School Effectiveness

School Effectiveness

This project aims to generate knowledge about how to improve the monitoring and implementation of school effectiveness initiatives.

To do this we have been analysing survey data on education quality collected from nearly 42,000 primary school pupils and their teachers and headteachers in 14 Sub-Saharan African countries.

We use multi-level modelling statistical techniques to explore how different factors in and out of school might explain variability in pupil performance.


Research and key findings

The data, collected by SACMEQ (Southern and Eastern African Consortium for Monitoring Educational Quality) in 2000-2, is still the most recent cross-national survey on education quality in the region available. We have analysed data from Botswana, Lesotho, Kenya, Malawi, Mozambique, Namibia, South Africa, Swaziland, Tanzania Mainland, Uganda, Zambia and Zanzibar.

We analyse the reading and mathematics test scores and pupil background, headteacher and teacher questionnaires collected by SACMEQ using multi-level modelling statistical techniques. These allow us to measure how much variability in pupil performance is due to country, school and pupil level factors, and to identify factors explaining this from three categories:

  • pupil background (e.g. gender, age, socio-economic status)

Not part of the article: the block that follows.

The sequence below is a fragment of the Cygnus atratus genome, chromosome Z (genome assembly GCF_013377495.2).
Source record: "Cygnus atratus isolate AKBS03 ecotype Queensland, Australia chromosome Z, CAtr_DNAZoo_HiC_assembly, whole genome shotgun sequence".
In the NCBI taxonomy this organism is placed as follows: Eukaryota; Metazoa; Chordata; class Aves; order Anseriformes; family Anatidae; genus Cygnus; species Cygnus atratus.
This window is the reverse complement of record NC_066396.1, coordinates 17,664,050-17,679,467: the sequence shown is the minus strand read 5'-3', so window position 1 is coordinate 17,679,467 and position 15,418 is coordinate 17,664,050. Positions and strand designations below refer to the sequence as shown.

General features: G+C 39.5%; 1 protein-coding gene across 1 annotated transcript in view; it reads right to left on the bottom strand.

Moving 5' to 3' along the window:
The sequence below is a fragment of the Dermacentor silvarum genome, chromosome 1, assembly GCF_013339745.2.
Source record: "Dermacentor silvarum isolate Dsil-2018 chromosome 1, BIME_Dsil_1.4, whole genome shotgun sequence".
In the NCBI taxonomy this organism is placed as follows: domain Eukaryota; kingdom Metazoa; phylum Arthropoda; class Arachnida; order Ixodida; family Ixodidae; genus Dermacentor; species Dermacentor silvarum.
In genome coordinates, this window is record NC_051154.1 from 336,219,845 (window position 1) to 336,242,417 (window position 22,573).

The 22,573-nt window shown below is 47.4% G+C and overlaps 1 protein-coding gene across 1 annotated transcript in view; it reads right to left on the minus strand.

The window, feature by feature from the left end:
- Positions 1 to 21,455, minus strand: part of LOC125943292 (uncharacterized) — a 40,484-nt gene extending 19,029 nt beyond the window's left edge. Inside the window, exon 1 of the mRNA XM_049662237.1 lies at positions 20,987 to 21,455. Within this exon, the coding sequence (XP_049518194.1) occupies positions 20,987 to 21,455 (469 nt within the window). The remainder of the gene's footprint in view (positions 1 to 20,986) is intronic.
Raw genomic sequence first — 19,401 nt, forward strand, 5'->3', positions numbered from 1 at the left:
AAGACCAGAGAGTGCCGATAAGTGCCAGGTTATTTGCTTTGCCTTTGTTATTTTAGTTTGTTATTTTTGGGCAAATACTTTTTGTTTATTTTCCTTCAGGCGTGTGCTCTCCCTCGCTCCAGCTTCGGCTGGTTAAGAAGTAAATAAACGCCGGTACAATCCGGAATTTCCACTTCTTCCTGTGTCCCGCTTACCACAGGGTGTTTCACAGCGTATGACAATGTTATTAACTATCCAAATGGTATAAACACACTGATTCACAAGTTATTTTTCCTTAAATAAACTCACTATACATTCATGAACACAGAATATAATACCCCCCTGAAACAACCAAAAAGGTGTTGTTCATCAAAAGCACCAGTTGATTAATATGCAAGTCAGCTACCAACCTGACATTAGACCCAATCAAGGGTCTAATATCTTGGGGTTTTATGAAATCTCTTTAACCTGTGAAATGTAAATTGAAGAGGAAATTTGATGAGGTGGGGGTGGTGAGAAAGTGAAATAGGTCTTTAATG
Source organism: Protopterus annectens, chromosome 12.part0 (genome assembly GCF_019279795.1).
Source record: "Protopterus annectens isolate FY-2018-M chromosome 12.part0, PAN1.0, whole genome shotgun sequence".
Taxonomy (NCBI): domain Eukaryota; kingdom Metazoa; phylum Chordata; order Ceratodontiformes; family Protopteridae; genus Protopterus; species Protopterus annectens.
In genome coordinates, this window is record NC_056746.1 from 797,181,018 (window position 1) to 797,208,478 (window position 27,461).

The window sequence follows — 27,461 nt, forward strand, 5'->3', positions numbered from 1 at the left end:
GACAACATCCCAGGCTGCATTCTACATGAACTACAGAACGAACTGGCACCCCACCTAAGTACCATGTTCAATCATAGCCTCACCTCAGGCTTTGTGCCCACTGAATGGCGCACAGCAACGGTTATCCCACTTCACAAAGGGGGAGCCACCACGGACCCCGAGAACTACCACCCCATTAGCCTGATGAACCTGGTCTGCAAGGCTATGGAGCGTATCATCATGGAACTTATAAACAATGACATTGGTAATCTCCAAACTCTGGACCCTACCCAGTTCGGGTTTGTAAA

• school context (e.g. school location, size, average pupil socio-economic status)
  • school process (e.g. facilities, procedures and teacher characteristics)

Explanations of and training in multi-level modelling are available on the website for the Centre for Multilevel Modelling (CMM), University of Bristol.

Findings to date

  • Factors affecting pupil welfare and security, such as eating less than two meals a day or living independently, had a negative impact on score.
  • Factors that enhanced opportunities to read or study, such as having artificial light in the home, had a positive impact.
  • Neighbourhood effects were important - going to a school with a large proportion of disadvantaged pupils was a disadvantage. 
  • Factors with a positive impact included access to basic stationery, a desk and chair at school, and going to a school with a safe and disciplined environment.
  • There are clear differences in the mix of factors hindering or improving an individual learner's attainment in South Africa, depending on their socio-economic status and the wider influences and circumstances of the community they live in. Fundamentally, in and out of school factors together impact on the opportunities poorer pupils have to succeed and attain higher scores.

Lead contact details

Dr. Michèle Smith, University of Bristol,

Research team

University of Bristol, UK

  • 2008 - Current: Dr. Michèle Smith, Dr. Angeline M. Barrett, Prof. Fiona Steele (advisor), Prof. Leon Tikly (director).
  • 2005-2007: Dr. Guoxing Yu, Prof. Sally Thomas.